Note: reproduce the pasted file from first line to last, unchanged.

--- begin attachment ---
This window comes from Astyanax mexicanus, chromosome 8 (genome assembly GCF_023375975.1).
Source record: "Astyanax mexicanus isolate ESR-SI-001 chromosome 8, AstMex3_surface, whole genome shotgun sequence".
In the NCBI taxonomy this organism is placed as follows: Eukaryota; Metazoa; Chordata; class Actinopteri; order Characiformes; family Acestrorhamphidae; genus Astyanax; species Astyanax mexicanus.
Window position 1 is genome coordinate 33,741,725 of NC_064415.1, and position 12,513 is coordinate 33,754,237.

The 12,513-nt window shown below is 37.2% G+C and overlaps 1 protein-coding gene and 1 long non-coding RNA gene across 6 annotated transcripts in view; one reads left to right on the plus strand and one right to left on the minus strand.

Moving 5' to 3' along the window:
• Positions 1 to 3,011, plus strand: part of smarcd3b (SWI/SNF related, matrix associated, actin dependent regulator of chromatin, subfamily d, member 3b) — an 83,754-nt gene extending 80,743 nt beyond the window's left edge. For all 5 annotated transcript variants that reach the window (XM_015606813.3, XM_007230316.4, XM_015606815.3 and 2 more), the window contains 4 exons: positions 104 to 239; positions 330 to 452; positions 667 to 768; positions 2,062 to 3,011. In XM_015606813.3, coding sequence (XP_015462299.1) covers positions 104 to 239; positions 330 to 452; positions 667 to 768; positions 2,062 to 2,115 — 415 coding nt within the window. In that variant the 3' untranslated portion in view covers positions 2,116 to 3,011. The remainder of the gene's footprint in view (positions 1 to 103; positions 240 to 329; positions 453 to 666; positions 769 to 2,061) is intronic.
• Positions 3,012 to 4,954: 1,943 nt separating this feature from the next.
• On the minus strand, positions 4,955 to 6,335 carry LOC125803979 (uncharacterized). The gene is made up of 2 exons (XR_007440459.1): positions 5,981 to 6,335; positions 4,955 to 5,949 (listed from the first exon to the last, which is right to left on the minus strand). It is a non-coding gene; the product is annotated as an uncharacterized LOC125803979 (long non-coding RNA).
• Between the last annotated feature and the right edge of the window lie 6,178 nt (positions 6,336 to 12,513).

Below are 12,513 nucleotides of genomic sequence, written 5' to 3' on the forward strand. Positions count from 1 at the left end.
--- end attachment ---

This window comes from Astyanax mexicanus, chromosome 8 (genome assembly GCF_023375975.1).
Source record: "Astyanax mexicanus isolate ESR-SI-001 chromosome 8, AstMex3_surface, whole genome shotgun sequence".
In the NCBI taxonomy this organism is placed as follows: Eukaryota; Metazoa; Chordata; class Actinopteri; order Characiformes; family Acestrorhamphidae; genus Astyanax; species Astyanax mexicanus.
Window position 1 is genome coordinate 33,741,725 of NC_064415.1, and position 12,513 is coordinate 33,754,237.

The 12,513-nt window shown below is 37.2% G+C and overlaps 1 protein-coding gene and 1 long non-coding RNA gene across 6 annotated transcripts in view; one reads left to right on the plus strand and one right to left on the minus strand.

Moving 5' to 3' along the window:
• Positions 1 to 3,011, plus strand: part of smarcd3b (SWI/SNF related, matrix associated, actin dependent regulator of chromatin, subfamily d, member 3b) — an 83,754-nt gene extending 80,743 nt beyond the window's left edge. For all 5 annotated transcript variants that reach the window (XM_015606813.3, XM_007230316.4, XM_015606815.3 and 2 more), the window contains 4 exons: positions 104 to 239; positions 330 to 452; positions 667 to 768; positions 2,062 to 3,011. In XM_015606813.3, coding sequence (XP_015462299.1) covers positions 104 to 239; positions 330 to 452; positions 667 to 768; positions 2,062 to 2,115 — 415 coding nt within the window. In that variant the 3' untranslated portion in view covers positions 2,116 to 3,011. The remainder of the gene's footprint in view (positions 1 to 103; positions 240 to 329; positions 453 to 666; positions 769 to 2,061) is intronic.
• Positions 3,012 to 4,954: 1,943 nt separating this feature from the next.
• On the minus strand, positions 4,955 to 6,335 carry LOC125803979 (uncharacterized). The gene is made up of 2 exons (XR_007440459.1): positions 5,981 to 6,335; positions 4,955 to 5,949 (listed from the first exon to the last, which is right to left on the minus strand). It is a non-coding gene; the product is annotated as an uncharacterized LOC125803979 (long non-coding RNA).
• Between the last annotated feature and the right edge of the window lie 6,178 nt (positions 6,336 to 12,513).

Below are 12,513 nucleotides of genomic sequence, written 5' to 3' on the forward strand. Positions count from 1 at the left end.